To the naked eye (or to unsuspecting Christian missionaries), it may have looked like Roth was doing nothing more than filming a sick and twisted gory movie, but the truth is that when he set out to make this film, he was inspired by more than the urge to spill gallons of fake blood. When asked about the driving force behind the script he wrote with co-writers Nicolas Lopez and Guillermo Amoedo, Roth explains how he was heavily influenced by the universal outrage over Kony 2012 that was showcased by social media. “Green Inferno, it really came out when we were seeing this kind of Twitter shaming going on. I remember after we finished the draft of the script, we were all getting on a plane and all of a sudden our Twitters were blowing up with ‘Kony 2012! What’s wrong with you? Haven’t you heard? How could you, don’t you care about child soldiers!?’ and I was like, ‘What the fuck is this?’ It’s like everyone got this high and mighty, self-righteous attitude about something that they hadn’t heard of twenty-four hours earlier”.
Not to be considered anti-activism, or anti-internet, Roth clears the air by describing how its the few “slacktivists” that grind his gears, not true activists that honestly work to help a cause. “I think that social media is an amazing tool,” explains Roth, “But you see, the kids in The Green Inferno, it’s not that they care about saving the rainforest, they care about being recognized for caring.” Roth goes on to discuss how the wrongdoing isn’t in the protests, but in the attention-seeking that has come to characterize many of the so-called activists of today’s generation who pitch in by sitting behind their computer screens and retweeting a caption about a cause that they haven’t even bothered to research. “When they’ve made it, when CNN retweeted them, then they’re happy, then that’s the party. They made the home page of Reddit! Boom! …And those are the people that I want to see crash” Roth says jokingly, “I want to see them get eaten by people!”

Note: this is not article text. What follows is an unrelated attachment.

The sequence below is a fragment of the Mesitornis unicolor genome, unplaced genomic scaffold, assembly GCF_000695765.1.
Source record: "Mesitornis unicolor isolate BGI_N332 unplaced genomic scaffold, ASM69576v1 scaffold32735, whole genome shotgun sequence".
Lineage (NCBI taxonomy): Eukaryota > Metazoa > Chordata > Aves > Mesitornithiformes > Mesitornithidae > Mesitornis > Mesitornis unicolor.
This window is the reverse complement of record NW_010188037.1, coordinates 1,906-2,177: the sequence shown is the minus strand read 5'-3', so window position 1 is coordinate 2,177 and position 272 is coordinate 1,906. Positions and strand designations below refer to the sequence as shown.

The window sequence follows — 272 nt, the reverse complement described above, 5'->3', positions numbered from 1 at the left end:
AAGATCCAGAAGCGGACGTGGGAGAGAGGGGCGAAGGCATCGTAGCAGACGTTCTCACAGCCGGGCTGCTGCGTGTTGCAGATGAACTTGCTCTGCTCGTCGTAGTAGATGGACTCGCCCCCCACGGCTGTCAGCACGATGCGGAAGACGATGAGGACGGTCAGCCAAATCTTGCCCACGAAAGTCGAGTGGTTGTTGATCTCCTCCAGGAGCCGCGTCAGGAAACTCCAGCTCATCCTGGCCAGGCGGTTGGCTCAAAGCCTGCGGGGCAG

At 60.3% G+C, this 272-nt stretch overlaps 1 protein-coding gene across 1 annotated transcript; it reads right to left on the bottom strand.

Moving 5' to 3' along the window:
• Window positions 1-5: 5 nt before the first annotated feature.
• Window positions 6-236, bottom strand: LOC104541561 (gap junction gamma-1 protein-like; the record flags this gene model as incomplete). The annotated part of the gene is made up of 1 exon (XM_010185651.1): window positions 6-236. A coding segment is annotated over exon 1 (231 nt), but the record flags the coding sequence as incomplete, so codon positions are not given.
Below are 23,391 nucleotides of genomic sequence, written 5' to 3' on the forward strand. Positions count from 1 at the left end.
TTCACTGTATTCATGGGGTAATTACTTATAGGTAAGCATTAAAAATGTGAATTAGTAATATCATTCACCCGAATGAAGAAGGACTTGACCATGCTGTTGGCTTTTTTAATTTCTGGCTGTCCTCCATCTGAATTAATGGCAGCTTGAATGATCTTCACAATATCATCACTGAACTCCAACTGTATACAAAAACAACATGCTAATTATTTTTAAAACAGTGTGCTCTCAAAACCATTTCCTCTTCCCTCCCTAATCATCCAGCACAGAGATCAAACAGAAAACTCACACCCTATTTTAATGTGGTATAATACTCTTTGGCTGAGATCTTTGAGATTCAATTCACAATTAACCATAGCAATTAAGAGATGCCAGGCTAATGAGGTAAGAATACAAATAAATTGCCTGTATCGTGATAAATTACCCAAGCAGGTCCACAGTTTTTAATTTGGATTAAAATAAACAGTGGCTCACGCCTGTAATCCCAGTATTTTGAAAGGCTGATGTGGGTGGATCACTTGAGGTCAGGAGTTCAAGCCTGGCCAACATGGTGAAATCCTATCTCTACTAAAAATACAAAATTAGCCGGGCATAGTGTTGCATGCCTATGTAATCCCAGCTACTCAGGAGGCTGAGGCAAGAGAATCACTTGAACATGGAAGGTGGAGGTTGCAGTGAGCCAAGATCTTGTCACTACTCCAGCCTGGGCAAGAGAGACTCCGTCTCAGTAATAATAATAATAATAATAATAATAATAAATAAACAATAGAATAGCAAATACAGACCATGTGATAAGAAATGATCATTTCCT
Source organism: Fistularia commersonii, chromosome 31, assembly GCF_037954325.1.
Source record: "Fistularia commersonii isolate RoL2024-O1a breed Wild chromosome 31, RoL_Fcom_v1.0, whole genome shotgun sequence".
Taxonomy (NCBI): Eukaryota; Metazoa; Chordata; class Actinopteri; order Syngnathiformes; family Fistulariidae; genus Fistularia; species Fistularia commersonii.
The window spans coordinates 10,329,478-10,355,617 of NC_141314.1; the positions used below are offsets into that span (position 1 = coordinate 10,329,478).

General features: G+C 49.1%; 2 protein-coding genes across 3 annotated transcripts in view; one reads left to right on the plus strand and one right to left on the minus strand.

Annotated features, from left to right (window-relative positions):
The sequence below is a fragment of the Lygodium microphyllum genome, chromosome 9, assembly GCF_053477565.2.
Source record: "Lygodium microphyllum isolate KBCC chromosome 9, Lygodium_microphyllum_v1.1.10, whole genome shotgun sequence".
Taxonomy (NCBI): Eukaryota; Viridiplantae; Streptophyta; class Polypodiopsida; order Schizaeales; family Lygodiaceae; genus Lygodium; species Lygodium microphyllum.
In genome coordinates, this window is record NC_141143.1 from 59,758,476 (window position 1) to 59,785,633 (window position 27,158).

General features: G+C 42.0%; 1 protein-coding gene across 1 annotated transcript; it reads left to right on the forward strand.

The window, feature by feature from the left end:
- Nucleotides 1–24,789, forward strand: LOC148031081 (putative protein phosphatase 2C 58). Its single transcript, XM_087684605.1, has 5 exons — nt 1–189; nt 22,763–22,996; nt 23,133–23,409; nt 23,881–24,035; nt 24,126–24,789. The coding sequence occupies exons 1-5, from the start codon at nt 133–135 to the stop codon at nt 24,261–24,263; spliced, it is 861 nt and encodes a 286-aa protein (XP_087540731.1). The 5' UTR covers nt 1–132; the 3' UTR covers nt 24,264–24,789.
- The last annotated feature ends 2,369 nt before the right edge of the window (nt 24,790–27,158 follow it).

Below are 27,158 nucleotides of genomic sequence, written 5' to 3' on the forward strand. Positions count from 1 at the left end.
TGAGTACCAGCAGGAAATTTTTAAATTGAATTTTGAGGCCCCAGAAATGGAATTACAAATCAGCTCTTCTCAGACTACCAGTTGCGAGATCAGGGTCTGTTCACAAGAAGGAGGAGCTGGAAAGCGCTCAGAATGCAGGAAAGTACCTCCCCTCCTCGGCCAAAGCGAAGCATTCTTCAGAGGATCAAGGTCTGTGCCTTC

When questioned about the upcoming Cabin Fever remake, Roth says assuredly that although director Travis Zariwny will be working off of the same script that Roth wrote when he was twenty-two, there will be minor changes to the plot. “Travis had a really interesting visual style and visual take and he wanted to change the deaths so that people knew the movie, but so that you could still have surprises, and I think he did a terrific job”. Not wanting to hover, Roth has remained a supportive to Zariwny, without pressuring the prodigy to stick to the structure of the original film. “I looked at a cut, and gave him some notes in editing, but I really didn’t want to be around” Roth claims, “I feel like I’m so associated with that movie that in this case, my presence on set would actually hurt it. I told him, I was like, ‘Change whatever you want. This is your movie, and this is your vision of the script. This isn’t like Eli’s Cabin Fever, like go, have fun with it, and make it your own film”.
Roth has become an important icon in the horror industry of today, not only for his reputation as a master of gore, but because of his inclination to help out those who are just starting to get their footing in the film world. By taking notice of rookie filmmakers and helping fund independent cinema, Roth is using his fame and accumulation of monetary stability like a Robin Hood of sorts, as he invites other, newer members to join the club. His latest addition to his long list of good deeds is his laid back, yet helpful attitude towards the Cabin Fever remake, and towards director Zariwny.
Although it’s always exciting to see a veteran filmmaker helping out the younger generation, as a personal fan of Eli Roth and rated R, made-for-adults movies, it’s thrilling just to have Roth back in the director’s chair, where he belongs, scouring the globe for secretive unscathed shooting locations, offending the locals, and making great horror movies.
The Green Inferno hits theaters on September 25th, 2015.